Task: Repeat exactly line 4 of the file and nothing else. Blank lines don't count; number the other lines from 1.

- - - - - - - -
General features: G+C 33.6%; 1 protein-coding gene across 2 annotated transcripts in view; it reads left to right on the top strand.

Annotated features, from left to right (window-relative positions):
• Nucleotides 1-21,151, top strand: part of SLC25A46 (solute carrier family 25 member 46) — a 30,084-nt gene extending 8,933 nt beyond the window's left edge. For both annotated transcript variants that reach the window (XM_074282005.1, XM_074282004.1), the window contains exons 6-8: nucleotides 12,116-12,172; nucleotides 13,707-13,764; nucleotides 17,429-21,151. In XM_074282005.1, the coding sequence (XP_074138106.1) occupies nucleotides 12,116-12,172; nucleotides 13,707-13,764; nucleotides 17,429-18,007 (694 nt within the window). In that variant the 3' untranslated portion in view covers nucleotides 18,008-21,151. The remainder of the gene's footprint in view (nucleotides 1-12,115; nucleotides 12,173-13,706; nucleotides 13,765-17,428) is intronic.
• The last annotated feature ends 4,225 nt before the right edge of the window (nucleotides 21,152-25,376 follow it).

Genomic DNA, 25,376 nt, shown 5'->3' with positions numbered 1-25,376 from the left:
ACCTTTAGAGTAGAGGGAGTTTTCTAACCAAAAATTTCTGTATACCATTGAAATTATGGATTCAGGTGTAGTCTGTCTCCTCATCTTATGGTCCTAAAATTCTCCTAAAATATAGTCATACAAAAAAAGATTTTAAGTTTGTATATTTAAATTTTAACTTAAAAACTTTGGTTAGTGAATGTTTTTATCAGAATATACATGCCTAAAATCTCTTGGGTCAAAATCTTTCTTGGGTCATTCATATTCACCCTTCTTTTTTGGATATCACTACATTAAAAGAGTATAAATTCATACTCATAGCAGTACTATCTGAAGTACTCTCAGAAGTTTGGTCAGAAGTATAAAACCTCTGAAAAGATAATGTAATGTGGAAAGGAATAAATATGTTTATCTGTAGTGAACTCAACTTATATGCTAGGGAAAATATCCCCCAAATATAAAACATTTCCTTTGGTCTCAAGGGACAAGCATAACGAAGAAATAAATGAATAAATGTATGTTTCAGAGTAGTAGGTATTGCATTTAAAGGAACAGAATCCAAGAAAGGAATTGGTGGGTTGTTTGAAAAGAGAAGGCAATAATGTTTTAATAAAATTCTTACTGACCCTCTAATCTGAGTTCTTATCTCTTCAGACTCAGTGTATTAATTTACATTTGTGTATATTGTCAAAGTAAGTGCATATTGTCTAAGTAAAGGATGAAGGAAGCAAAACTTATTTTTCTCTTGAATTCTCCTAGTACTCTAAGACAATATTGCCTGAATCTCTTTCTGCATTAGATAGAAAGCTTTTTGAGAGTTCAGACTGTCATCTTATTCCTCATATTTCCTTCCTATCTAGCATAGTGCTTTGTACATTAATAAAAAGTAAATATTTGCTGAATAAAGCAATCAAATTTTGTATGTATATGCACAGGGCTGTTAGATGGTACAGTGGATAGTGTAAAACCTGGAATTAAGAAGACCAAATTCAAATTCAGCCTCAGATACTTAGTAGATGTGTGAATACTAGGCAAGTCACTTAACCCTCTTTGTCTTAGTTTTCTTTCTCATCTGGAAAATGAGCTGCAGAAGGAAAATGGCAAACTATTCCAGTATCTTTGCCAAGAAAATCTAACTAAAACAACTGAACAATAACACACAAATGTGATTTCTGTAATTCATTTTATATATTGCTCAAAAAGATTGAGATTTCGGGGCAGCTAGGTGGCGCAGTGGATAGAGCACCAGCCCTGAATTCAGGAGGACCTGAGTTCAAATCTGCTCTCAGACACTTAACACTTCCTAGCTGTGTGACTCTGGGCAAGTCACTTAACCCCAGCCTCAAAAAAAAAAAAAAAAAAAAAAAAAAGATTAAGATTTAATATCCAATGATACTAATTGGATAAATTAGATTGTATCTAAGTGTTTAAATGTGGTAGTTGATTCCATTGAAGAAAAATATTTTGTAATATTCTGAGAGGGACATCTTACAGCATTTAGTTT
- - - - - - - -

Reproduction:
• The last annotated feature ends 4,225 nt before the right edge of the window (nucleotides 21,152-25,376 follow it).